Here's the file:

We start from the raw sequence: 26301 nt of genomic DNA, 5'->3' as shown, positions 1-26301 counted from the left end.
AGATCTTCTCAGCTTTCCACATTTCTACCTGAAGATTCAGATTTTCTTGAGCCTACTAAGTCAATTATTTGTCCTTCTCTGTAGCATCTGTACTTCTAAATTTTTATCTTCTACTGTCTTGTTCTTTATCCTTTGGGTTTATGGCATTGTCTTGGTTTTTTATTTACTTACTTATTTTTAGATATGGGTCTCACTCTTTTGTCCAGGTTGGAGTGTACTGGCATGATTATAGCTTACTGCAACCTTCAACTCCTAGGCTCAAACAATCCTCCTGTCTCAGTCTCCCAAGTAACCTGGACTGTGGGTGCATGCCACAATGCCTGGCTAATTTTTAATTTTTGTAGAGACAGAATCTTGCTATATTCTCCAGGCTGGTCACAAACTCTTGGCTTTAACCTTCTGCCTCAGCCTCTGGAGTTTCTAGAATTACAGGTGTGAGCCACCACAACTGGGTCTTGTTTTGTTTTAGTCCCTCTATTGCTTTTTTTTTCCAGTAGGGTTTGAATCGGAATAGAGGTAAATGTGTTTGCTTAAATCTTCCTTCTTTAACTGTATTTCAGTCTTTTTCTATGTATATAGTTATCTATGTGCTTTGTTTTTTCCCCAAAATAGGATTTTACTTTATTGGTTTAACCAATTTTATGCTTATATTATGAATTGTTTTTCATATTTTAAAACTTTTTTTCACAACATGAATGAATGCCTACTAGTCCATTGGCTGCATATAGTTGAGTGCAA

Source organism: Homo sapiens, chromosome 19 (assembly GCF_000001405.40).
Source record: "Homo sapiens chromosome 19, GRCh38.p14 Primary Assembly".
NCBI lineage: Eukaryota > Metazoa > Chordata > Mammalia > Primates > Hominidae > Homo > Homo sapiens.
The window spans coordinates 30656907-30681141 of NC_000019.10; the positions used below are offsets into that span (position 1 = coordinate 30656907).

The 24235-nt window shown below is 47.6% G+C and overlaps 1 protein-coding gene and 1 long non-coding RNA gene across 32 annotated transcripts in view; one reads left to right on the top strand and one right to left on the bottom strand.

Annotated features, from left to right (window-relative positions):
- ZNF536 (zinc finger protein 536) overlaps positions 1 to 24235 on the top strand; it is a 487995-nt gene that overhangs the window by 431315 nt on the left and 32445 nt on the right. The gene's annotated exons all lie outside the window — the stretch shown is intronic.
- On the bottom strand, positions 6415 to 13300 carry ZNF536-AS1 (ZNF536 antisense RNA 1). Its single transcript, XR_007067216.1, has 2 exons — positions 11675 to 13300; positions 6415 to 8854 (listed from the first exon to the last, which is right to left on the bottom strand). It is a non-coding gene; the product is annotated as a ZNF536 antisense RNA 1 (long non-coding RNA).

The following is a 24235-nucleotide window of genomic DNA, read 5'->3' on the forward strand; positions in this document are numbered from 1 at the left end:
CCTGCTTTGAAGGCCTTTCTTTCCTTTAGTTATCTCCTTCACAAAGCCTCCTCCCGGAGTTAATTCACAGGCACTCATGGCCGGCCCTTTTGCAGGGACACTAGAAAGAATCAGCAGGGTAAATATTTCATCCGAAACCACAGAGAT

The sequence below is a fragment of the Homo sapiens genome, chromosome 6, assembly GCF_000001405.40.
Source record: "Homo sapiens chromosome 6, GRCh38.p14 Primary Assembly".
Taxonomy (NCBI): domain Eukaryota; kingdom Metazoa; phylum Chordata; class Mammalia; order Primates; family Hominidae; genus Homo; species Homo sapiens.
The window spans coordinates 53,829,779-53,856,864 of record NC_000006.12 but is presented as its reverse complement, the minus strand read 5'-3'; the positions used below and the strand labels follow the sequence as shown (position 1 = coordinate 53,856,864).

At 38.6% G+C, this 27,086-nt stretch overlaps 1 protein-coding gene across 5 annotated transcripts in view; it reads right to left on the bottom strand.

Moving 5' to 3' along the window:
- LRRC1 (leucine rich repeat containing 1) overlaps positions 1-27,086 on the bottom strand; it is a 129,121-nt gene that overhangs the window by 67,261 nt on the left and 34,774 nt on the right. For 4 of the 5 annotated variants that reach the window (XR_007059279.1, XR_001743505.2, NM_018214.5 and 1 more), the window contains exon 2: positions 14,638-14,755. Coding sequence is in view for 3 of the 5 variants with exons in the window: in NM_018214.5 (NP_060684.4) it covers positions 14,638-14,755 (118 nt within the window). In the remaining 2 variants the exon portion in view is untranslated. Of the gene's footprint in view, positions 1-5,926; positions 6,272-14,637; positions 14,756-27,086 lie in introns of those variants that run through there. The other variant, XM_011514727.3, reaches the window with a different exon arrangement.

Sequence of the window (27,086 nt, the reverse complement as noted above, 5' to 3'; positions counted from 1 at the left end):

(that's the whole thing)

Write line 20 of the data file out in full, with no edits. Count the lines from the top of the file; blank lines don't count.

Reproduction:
Sequence of the window (27,086 nt, the reverse complement as noted above, 5' to 3'; positions counted from 1 at the left end):